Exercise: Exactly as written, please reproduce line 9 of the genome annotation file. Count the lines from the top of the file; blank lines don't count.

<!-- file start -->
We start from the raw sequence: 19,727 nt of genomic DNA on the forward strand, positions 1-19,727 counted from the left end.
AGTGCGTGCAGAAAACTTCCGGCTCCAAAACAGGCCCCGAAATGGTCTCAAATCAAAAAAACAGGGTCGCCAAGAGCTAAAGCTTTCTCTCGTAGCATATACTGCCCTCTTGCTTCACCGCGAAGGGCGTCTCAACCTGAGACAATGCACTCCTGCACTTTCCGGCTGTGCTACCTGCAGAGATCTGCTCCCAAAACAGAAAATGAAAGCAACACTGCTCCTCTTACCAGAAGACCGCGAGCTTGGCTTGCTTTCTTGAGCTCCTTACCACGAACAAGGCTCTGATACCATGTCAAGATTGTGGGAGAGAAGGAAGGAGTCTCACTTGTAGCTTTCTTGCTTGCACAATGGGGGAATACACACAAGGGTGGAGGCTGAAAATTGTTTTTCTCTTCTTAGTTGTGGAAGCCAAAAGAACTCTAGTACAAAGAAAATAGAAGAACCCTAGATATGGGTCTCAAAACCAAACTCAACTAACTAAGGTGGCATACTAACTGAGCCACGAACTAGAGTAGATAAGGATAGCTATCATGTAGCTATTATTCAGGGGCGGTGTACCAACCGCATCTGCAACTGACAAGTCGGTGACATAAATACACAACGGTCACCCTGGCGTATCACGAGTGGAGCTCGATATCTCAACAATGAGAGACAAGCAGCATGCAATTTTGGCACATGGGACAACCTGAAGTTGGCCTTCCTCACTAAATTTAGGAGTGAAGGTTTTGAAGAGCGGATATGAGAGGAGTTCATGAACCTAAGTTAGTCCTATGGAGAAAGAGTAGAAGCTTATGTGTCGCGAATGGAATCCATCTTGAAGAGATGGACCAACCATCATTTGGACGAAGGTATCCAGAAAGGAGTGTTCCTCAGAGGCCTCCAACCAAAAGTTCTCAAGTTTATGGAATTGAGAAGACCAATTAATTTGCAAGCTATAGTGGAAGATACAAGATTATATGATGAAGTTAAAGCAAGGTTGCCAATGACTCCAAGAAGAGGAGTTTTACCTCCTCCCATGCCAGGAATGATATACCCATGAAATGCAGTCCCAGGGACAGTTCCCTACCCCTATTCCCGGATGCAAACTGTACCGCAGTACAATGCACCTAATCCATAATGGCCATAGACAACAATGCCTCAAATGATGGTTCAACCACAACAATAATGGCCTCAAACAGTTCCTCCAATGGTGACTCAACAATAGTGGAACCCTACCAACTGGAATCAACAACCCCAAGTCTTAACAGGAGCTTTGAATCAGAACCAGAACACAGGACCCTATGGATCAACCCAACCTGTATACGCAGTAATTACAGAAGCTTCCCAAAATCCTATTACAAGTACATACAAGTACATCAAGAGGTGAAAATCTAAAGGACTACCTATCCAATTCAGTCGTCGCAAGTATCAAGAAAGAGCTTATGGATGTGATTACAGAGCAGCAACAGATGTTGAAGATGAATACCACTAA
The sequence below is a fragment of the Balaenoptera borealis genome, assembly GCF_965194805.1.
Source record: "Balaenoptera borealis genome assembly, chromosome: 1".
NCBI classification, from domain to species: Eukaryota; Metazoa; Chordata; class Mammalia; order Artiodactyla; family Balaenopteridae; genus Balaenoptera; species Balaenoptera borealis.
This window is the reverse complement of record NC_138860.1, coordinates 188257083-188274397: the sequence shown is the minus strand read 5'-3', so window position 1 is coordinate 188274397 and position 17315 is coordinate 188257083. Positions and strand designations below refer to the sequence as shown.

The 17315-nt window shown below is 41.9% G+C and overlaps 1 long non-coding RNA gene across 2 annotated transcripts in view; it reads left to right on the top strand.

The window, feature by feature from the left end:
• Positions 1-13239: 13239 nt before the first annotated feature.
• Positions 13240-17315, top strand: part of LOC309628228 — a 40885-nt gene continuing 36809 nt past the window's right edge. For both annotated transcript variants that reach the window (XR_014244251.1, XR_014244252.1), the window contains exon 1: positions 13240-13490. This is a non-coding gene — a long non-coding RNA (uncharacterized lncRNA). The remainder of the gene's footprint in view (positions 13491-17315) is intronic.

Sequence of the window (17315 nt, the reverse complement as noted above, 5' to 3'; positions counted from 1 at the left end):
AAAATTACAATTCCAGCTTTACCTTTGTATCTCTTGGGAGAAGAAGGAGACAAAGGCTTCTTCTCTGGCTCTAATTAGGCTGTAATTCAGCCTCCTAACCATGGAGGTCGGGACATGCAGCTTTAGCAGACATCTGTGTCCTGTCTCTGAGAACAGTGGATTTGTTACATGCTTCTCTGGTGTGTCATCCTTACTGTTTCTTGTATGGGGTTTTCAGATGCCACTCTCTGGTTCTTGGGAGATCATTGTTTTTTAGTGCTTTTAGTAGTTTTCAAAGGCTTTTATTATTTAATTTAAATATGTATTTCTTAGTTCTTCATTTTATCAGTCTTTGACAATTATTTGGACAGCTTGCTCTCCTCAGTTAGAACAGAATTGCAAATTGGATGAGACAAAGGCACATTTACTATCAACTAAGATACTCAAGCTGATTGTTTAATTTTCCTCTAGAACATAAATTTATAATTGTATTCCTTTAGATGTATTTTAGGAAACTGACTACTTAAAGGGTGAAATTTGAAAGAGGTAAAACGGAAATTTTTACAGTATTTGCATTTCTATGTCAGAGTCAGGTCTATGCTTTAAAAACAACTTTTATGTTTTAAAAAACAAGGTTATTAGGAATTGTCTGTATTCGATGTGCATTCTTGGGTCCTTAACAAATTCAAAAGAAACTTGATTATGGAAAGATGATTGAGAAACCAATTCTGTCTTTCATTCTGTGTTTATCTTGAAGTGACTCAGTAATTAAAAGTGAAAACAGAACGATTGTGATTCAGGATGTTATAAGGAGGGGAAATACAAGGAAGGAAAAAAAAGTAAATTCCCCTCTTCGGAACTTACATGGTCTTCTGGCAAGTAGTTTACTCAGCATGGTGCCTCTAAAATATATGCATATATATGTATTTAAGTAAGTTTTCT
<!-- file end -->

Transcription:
• Positions 1-13239: 13239 nt before the first annotated feature.